By Mikael Wood
9:00 AM EST, November 26, 2013
The new One Direction album sounds like it was designed to win over (or perhaps further irritate) people likely to scoff at the idea that this British outfit is the biggest band on the planet.
The scale of its success seems beyond dispute, with 16 million Twitter followers, 35 million albums sold worldwide and well over 1 billion views of its videos on YouTube — all in the two years since the group released its debut in 2011. Coldplay and Foo Fighters can't even get in the same room to compete.
Yet One Direction's origin story, as five super-cute solo contestants thrown together on the U.K. version of "The X Factor," triggers skepticism among believers in bands as vehicles for certain creative traditions: writing your own songs, say, or jamming with guys you've known since childhood.
None of that could possibly matter less on "Midnight Memories," easily the year's most convincing rock album and one that suggests that the genre has, like all other genres in 2013, broken free of its own foundations.
Here there are spirited, pitch-perfect replicas of the Who's power-chord bombast ("Best Song Ever"), Van Halen's louche boogie ("Little Black Dress") and Def Leppard's stadium-sized glam ("Midnight Memories").
In "Does He Know?," a bonus track from the album's deluxe edition, the band helps itself to the instantly recognizable riff from "Jessie's Girl" by Rick Springfield, while "You & I" could be a cover of Bryan Adams' early-'80s ballad "Heaven."
Overall, the record presents a rowdier, more guitar-oriented sound than One Direction's previous efforts, which made greater use of synthetic club beats and R&B-style singing and featured songwriting and production input from Top 40 wizards such as Dr. Luke, RedOne and Shellback. (This time the group's collaborators include Snow Patrol frontman Gary Lightbody and Ryan Tedder of OneRepublic — not exactly a Mt. Rushmore of rock, but a telling lineup for an act of talent-show veterans.)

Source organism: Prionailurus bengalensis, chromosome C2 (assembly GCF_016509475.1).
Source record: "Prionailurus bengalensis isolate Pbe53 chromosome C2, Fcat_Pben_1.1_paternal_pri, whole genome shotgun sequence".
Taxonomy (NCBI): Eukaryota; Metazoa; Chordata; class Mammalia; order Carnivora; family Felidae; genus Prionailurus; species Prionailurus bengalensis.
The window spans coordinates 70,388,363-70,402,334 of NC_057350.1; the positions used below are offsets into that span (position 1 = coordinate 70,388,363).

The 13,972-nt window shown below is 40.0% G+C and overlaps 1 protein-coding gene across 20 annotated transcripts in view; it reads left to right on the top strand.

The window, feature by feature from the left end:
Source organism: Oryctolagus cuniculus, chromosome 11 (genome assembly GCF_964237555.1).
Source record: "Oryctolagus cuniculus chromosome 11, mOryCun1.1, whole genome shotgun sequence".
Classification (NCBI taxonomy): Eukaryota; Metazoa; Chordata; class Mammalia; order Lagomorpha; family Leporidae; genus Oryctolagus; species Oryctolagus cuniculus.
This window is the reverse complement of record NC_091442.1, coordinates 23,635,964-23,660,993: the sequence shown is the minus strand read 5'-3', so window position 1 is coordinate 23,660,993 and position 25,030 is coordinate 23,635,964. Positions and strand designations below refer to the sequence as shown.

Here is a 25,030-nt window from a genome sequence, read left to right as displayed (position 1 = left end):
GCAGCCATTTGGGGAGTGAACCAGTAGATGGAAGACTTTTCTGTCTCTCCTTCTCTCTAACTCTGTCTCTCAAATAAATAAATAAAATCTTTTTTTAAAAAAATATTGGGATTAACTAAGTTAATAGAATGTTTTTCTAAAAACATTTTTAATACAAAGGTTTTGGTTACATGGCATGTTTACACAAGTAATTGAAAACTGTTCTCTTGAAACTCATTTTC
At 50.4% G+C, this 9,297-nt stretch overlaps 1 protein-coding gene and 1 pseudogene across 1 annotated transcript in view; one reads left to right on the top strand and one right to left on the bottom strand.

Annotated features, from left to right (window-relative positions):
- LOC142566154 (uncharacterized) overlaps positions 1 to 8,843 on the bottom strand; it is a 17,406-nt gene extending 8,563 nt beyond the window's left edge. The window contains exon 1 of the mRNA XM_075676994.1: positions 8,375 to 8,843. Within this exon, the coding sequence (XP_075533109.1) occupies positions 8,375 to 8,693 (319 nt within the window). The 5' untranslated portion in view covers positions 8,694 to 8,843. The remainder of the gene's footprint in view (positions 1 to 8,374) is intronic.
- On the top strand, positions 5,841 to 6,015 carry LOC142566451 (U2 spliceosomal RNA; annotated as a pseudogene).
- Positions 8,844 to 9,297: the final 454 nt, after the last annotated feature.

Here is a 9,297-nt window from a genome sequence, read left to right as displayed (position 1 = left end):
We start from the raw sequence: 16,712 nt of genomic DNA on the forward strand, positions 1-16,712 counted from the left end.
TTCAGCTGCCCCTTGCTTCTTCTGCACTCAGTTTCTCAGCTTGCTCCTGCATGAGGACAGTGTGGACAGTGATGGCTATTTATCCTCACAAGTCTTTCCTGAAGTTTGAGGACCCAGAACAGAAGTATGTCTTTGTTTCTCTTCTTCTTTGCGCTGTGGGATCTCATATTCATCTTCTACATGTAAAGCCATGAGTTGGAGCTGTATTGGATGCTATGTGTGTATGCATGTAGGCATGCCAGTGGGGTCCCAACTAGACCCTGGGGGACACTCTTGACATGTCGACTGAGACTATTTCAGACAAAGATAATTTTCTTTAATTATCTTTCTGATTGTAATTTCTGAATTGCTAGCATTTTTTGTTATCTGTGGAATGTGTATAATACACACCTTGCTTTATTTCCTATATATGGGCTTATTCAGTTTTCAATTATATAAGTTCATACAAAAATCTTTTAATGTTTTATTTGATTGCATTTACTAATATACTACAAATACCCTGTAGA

The group has been affecting a studied looseness onstage, as well: Roaming around in front of a capacity crowd at Staples Center, where One Direction played four sold-out concerts in August, the choreography-averse quintet came across more like the Rolling Stones in 1965 than the Backstreet Boys in 1997 — especially Harry Styles, the band's de facto frontman, who'd even adopted Keith Richards' debauched-pirate head-scarf look.
Styles went further on Sunday's American Music Awards, pushing his voice during the new album's "Story of My Life" beyond the usual boy-band precision into a kind of tortured man-bellow. By established One Direction standards, this was basically Eddie Vedder doing Pearl Jam's "Jeremy."
So having fully conquered the moms-and-daughters set that propelled them to stardom, are Styles and his bandmates now gunning for the dads who've begrudgingly chaperoned their girls at One Direction gigs across the land?
Maybe. Even if they're hitting all kinds of dad-rock pleasure centers on "Midnight Memories," though, the lyrics are sure to alarm parents on the lookout for teenage dirtbags, to borrow the title of the Wheatus song One Direction covered on its most recent tour.
"Your eyes keep saying things," "She kissed me like she meant it," "I wanna see the way you move for me" — you get the picture.
Then again, the One Direction machine has grown too large (and too lucrative) to risk truly alienating anyone, which is why "Midnight Memories" offsets the lively bad-boy stuff with a handful of swooning folk-pop numbers seemingly inspired by the good-guy likes of Travis and Mumford & Sons.
The band and its enablers are no less expert at reproducing this more genteel style; "Through the Dark," for instance, is a shuffling acoustic ditty complete with overblown words about fighting through fire and water for someone's love. It could be, rather tragically, by the Lumineers.
But One Direction in pure thirsting-for-respect mode is nobody's idea of a good time.
What makes songs like "Diana" and "Little White Lies" so much fun is that you can hear a bit of the laughing contempt the band holds for those unwilling to take it seriously — the same contempt, it should be noted, that the Who and Van Halen once oozed before they became Hall of Famers.
These sounds are ours to use now, the music seems to say. You really think you can stop us?
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